Cover art for this excellent book by John Wills.
Photo credit: WomanWarriorsBook.com
This is the time of year when I try to catch up on my reading. There are so many great books out there, it’s hard to choose where to begin, but there is one book on my list that’s been sitting on my nightstand for a couple of months now and I finally got the chance to read it. The author, John Wills, is a fellow Officer.com contributor, so I was fortunate enough to be able to chat with John about his new book “Woman Warriors: Stories From the Thin Blue Line.”
John is a former Chicago police officer and a retired FBI agent. He is the perfect combination of old-school Chicago cop and “just the facts ma’am” federal investigator. He’s an outstanding communicator with a dry wit and I’ve rarely (if ever) heard him use profanity. John writes both non-fiction and fiction in the form of novels, short stories, articles and even poetry. He has contributed to several anthologies including: “True Blue to Protect and Serve,” "Stories of Faith and Courage, Cops On The Street, American Blue: Real Stories by Real Cops" and the “Rappahannock Review.”
John has more than 125 articles in print and online and is working on his sixth book. He is also an authorized NCAA speaker on the dangers of steroids and can speak to student-athletes on that topic and he holds a certificate as a personal trainer.
John has been working on “Woman Warriors” for almost two years. He wanted to write an anthology book after contributing to so many others and he’d never seen one about women in law enforcement.
John started in law enforcement in 1971 inChicago, ILwhere women were matrons, correctional officers, or working in juvenile. With his usual candor, John admitted to me that as he worked in the ghettos and on the rough streets of Chicago in the 70’s, he couldn’t picture himself going into a bar fight with a 5’4” 115 pound female partner. However, as more and more women came on the job, he began to recognize that his female co-workers brought a sense of calm to so many situations. Even though they were capable of finishing the fight, John saw that most of the time women could diffuse an altercation before it began.
“I’ve known women that I’d go through any door with, and some that I didn’t care to work with” John told me. “But the same holds true for the men I’ve worked with.” We both agree, it’s not about someone’s sex; it’s about the individual cop.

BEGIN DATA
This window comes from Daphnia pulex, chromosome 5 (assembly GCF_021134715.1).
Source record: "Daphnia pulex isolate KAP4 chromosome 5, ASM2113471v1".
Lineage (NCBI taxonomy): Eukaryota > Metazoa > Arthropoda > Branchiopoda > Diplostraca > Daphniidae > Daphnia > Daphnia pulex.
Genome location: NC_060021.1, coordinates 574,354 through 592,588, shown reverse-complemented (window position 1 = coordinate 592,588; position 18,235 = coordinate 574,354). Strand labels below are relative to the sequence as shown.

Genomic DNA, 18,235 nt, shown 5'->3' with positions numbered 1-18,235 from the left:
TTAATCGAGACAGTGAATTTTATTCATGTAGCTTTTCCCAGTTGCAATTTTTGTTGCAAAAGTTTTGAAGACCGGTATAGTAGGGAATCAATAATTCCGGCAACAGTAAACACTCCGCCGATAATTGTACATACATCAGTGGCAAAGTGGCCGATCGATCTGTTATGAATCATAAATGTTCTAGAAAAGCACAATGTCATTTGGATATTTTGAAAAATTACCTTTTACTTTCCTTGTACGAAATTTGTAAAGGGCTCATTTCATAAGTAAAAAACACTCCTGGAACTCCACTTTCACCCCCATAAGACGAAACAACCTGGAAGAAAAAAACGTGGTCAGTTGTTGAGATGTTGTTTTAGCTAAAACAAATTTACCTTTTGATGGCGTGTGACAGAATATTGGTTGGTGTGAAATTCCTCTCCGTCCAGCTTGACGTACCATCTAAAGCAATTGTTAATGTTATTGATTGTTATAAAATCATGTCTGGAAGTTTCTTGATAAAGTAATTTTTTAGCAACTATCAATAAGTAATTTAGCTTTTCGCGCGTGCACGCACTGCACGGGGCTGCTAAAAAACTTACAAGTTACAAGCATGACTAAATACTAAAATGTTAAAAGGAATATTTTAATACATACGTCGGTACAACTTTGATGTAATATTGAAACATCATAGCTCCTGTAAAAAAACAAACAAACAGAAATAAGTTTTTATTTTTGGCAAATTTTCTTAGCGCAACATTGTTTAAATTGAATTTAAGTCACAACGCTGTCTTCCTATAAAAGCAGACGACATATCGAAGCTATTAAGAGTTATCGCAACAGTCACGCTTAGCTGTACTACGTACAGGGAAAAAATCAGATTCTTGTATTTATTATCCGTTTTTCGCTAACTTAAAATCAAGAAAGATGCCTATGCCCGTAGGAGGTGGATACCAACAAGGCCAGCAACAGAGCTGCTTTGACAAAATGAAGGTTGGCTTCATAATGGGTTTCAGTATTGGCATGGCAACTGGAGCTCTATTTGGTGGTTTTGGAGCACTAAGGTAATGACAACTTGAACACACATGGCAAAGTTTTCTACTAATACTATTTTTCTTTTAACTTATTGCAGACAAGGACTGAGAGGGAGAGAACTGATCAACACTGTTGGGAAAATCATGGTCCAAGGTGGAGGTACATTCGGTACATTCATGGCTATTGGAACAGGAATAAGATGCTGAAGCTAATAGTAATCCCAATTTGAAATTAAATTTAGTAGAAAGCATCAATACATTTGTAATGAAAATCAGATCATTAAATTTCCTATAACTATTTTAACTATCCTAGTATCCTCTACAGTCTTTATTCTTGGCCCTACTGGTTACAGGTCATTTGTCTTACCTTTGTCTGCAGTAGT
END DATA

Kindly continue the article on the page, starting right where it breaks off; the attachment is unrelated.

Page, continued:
John broke down “Women Warriors” into five parts: Patrol Officers, Dispatchers, Investigators, Chaplains, and Corrections. I was especially excited that he had included dispatchers in his book and I asked him why. “I’ve always recognized that a good dispatcher can literally be a lifesaver when things go bad for that cop on the street,” was his reply. “I wanted every area included; women are so important to this profession.” We also talked about his respect for the mental toughness that it takes to be a female correctional officer, knowing that all day every day it’s nothing but felons, and usually male ones at that.
The stories themselves are fascinating. “A Rookie’s Tale” by Lt. Kimberly Owens literally had me laughing out loud and reminded me of my own silly rookie days. Officer Brittni King aptly describes how “gallows humor” gets cops through tough situations in her essay “He’s Got a Gun!” In Canadian crimefighter Myrna James’ “A Year That Changed My Life” she had me feeling the same frustrations we all feel during a critical incident before, during and especially after, when the “hindsight bias” of our bosses and our agency creeps into our world.
Officer Shannon Leeper’s chapter “One Good Shot,” about euthanizing a deer in suburban Lenexa, KS makes me want to join her on a ride along just to hear more of her stories. Blogger “Tired Dispatcher” contributed two essays and talks frankly and accurately about the dispatch profession. “Not unlike people who have lost their sight,” she writes, “we don’t get to use our eyes to observe the body language of someone.” I agree with her that dispatchers truly have a "super power" - their hearing. I also agree with “Tired Dispatcher” that dispatchers are heroes too, but they don’t always get the recognition they deserve.
Reverend Jan Heglund accurately describes what it feels like to be a patrol officer “stuck” with the chaplain ride along (and how she gets cops to talk to her) in her warmly written essay “Do I Have to Talk About God In This Small Space?” Former transportation deputy Mickey Koerner talks about all she learned working on “the inside” doing a job she never really intended to have. Your heart will break when you read Deputy/Paramedic Melanie Draft’s essay “The Storm” about finding a lost three year old boy too late. And the book’s first chapter, retired Chicago police officer Arlene Ajello’s story of her work at Ground Zero after the 9/11 terror attacks will fill you with incredible pride and gratitude, just like it did me.
Author John Wills hopes that “Warrior Women” is read by law enforcement and by citizens who want to know more about the profession or just want to understand. He also wants people to see that “everyone chooses law enforcement for different reasons” and the women in his book are no different than women in any other line of work. We’re here to do a job, to support our families, to try and help our communities, and so much more.
The book’s forward is written by my friend Dr. Ellen Kirschman, author of “I Love A Cop,” “I Love A Firefighter” and a forthcoming book for professionals on how to treat and counsel those in the public safety profession. The stories inside are compelling, funny, frightening, and intense, just like this job. It’s a great read and I recommend that you put “Woman Warriors: Tales From the Thin Blue Line” on your own reading list, I’m so glad that I did!
John Wills: http://www.johnmwills.com/
The Book: http://womenwarriorsbook.com/